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Nuances Of Negotiations Should Include Reciprocity, Concessions
Third, be prepared when your counterpart invokes this rule with you. One response -- pay for it now. Do not accept favors from individuals to whom you do not want to feel a reciprocal obligation.
Labor union negotiators must be sensitive to the perceptions involved in accepting favors from management. They don’t want to appear to their fellow members to be unfairly influenced by management. As a result, they will often either refuse “favors” or insist on paying for any benefit received.
Finally, don’t feel obligated if you feel the gift or favor is being offered to manipulate you. Everyone receives “free offers” in the mail or from telephone solicitations. These almost always come from strangers. Don’t feel any obligation to return them. They are offered purely to manipulate your purchasing behavior. Treat these favors differently from those that come into play when the parties have an ongoing relationship.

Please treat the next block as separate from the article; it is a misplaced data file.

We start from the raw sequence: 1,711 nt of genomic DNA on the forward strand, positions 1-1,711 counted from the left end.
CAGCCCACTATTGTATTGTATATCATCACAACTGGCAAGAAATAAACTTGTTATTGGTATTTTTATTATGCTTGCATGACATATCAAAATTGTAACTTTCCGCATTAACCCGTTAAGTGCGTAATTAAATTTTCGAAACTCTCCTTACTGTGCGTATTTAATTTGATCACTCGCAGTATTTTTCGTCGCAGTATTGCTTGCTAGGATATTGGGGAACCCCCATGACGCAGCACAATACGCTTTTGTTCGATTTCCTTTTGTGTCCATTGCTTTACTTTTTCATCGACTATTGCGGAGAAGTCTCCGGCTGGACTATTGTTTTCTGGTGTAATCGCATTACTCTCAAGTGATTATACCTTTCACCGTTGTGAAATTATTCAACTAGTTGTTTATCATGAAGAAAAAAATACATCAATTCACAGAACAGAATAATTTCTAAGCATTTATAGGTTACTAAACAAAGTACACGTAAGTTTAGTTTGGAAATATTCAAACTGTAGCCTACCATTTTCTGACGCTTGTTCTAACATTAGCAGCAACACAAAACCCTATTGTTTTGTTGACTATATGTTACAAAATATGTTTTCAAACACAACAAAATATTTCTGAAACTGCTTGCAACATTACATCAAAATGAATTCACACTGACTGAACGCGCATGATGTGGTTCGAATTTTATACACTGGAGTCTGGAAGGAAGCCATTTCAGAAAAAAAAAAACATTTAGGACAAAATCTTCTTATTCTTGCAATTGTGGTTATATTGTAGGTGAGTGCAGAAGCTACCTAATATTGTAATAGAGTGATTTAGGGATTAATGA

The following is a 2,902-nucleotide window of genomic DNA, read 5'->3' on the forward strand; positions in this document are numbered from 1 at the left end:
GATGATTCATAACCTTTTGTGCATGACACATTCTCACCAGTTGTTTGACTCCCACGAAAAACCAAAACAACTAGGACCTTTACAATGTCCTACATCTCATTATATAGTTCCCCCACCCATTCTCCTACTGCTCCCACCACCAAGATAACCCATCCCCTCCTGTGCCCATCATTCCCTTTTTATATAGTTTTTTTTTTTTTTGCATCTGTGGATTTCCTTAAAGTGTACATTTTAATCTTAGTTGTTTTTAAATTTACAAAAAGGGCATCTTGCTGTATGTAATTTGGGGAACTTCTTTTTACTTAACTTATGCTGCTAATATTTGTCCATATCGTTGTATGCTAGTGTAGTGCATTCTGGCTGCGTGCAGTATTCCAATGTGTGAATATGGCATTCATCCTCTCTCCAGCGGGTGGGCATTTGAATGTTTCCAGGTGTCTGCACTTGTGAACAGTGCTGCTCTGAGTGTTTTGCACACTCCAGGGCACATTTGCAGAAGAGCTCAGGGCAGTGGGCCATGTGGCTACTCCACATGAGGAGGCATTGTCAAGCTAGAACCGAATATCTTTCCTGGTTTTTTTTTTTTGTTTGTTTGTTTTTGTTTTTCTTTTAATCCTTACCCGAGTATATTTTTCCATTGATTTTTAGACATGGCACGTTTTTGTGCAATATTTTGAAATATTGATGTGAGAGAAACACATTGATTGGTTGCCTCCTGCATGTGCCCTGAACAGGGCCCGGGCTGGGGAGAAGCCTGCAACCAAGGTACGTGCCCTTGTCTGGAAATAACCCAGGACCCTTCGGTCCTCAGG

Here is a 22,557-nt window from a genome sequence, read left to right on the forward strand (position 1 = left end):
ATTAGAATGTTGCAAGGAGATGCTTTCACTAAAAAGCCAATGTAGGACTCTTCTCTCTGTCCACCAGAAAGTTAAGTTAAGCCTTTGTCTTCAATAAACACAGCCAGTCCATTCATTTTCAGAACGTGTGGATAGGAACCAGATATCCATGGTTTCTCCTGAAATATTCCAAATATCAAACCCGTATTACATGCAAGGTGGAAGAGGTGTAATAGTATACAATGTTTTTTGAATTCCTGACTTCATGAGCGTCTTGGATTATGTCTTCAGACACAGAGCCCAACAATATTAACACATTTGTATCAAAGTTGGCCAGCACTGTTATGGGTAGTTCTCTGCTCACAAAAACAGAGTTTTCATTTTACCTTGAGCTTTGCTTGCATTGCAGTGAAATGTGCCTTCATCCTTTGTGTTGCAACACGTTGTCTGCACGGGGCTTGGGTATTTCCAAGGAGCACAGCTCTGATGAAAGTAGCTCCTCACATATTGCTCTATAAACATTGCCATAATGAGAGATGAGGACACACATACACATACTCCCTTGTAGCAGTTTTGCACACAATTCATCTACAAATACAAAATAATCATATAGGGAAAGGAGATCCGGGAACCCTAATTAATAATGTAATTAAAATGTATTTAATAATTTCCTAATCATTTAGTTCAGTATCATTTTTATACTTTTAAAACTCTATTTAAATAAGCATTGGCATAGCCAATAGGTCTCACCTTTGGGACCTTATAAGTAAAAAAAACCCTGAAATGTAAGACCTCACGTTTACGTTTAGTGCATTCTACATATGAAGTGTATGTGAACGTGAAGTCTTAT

What did I do when our seller offered us the tile for free? Graciously accepted it. And then later offered him a relatively equivalent discount on an item he already had agreed to pay for. Fair is fair.
Marty Latz, a negotiation columnist for The Business
Journal of Phoenix where this column originally appeared, is President of Latz
Negotiation Institute, a national negotiation training and consulting firm based
in Phoenix, Arizona. He has developed and taught negotiation training programs
and seminars for corporations, cities, bar associations and law firms nationwide.
Participants at his courses leave behind the intuitive and instinctive -- along
with their inherent uncertainties -- and develop the strategic mindset that’s at
the heart of successful negotiation.
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Copyright © 2006, Marty Latz
Copyright © 2006, The Negotiator Magazine